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For Critics, Erdogan’s Electoral Win Signifies a Regime Change in Turkey

For opponents from all political creed and social conviction, the nightmare came true on Sunday night. The presidential vote was a referendum on Recep Tayyip Erdogan‘s lifelong bid to establish an executive presidency. Last year’s referendum for a switch to the presidential system has now fully materialized.

On Monday, Turkey’s people woke up to a new day with a new system. “Turkey enters a new era, where its regime changed,” Journalist Yavuz Baydar wrote on Twitter.

President Erdogan garnered 52.4 percent of the votes against his main contender Muharrem Ince who received 30.8 percent in the presidential vote. Although Erdogan was the favorite figure before the elections, a number of recent surveys suggested a possible runoff on July 8.

The result, therefore, came as a surprise to many observers.

“I think this was a surprise for everyone. Most of the analysts did not include, I think, the will of the electors for the stability and their fear to try something new while there are serious problems like the fluctuations in the economy and Syrian refugee mass in Turkey,” Gulcin Erdi Lelandais, director at CNRS at University of Tours in France, told Globe Post Turkey in an analysis of the election outcome.

“People know Erdogan and consider him as a tough guy and that is what he wants to give as an image. So all these factors permitted him to succeed more than his expectations,” she added.

In parliamentary elections, the opposition’s expectations for a majority tumbled. Erdogan’s ruling Justice and Development Party (AKP) lost the majority as a single party but its electoral alliance with Nationalist Movement Party (MHP) redressed its losses.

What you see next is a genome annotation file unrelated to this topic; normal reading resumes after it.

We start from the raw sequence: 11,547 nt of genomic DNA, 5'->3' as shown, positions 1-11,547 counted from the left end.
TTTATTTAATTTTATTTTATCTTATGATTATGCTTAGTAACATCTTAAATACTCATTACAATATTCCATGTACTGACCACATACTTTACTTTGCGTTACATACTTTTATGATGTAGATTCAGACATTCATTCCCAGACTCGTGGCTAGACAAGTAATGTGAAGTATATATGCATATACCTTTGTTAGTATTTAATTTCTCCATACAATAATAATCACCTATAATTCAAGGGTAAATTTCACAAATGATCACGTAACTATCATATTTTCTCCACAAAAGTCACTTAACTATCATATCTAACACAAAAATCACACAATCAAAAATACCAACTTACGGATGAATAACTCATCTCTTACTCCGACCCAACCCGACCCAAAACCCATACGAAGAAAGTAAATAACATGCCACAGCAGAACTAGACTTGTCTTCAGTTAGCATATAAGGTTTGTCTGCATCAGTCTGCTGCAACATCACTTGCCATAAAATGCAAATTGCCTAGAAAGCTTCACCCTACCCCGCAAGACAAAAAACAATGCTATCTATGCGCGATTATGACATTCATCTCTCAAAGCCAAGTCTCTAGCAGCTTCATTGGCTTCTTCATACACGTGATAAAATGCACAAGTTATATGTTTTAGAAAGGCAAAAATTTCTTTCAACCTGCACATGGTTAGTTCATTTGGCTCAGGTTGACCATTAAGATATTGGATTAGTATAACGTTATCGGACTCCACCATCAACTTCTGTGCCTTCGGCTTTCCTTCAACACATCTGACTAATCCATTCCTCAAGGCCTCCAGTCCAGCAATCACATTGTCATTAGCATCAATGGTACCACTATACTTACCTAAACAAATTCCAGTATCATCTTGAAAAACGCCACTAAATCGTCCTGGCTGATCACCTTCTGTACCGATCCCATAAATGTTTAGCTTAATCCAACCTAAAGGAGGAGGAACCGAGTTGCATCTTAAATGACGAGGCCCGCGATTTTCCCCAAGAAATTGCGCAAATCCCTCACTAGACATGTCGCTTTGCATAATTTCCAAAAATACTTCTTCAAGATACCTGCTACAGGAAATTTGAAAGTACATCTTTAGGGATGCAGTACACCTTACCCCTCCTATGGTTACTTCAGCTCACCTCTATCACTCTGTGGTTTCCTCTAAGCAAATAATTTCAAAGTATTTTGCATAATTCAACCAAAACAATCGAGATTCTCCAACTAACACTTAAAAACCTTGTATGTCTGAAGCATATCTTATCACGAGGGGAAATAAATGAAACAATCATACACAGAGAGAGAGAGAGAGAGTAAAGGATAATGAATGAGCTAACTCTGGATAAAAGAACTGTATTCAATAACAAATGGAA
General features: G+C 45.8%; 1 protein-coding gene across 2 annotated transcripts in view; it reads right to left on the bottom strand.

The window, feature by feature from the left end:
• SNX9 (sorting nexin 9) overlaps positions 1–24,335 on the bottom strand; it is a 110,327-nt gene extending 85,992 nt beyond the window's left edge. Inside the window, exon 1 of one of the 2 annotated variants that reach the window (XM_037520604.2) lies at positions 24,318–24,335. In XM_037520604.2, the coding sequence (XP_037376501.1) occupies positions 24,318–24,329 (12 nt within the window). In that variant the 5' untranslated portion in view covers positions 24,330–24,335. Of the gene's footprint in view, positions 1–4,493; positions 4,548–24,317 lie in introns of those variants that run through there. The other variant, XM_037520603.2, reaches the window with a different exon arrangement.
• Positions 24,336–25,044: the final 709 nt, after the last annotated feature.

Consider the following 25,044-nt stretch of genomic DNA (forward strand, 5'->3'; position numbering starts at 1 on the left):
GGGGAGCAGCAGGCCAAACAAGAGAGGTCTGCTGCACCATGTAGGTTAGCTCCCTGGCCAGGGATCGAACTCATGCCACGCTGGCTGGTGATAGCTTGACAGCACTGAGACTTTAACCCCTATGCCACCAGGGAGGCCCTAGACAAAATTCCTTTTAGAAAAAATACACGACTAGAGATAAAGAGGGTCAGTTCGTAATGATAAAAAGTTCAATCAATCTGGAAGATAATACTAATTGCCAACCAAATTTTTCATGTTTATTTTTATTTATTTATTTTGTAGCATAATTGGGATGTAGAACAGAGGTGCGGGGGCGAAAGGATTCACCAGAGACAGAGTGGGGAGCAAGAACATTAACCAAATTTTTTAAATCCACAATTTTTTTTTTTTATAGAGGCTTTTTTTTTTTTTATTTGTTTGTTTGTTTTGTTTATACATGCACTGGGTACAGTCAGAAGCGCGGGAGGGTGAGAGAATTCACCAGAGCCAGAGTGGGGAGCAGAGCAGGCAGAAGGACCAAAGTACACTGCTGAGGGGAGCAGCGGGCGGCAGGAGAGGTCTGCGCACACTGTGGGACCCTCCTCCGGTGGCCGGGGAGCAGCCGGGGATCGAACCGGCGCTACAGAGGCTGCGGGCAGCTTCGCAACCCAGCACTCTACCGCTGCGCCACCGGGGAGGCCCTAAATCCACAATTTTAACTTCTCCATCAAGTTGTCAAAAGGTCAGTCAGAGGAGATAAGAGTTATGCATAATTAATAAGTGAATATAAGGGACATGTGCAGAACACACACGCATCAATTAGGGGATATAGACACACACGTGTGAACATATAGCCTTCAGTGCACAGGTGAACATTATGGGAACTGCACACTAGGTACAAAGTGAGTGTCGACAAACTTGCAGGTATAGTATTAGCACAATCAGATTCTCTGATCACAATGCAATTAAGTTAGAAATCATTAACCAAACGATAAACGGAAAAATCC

The “People’s (Cumhur) Alliance” won 53.5 percent of the votes while the “Nation Alliance” formed by four opposition parties were able to garner only 33.4 percent of the votes. The MHP emerged as the kingmaker in the election and altered the entire political complexion at the expense of the opposition.

The thrust of breakaway nationalist IYI (Good) Party onto the political stage had ominous repercussions for the political prospects of the MHP. It felt seriously threatened by Good Party and its charismatic and popular leader Meral Aksener who was one of the former denizens of the MHP.

Yet, the MHP defied all the forecasts, all the talk of doom and gloom for its future. Surveys showed it was well below the electoral threshold. Yet, it managed to get 11.5 percent of the votes, giving an edge to Erdogan’s AKP.

Turkey went to the polls amid a fluctuating economy, with lira losing 20 percent of its value against the U.S. dollar this year, a high burden of debt of the private sector to foreign banks, a ballooning current account deficit and pernicious effects of the emergency rule on freedoms and foreign investment.

President Erdogan aroused anxiety among international investors and bankers when he said during a televised interview with Bloomberg in London last month that he would intervene in Central Bank’s decision-making process to shape the monetary policy. It sent lira tumbling and led international credit rating agencies to decrease the rating of Turkey, certain banks and private firms.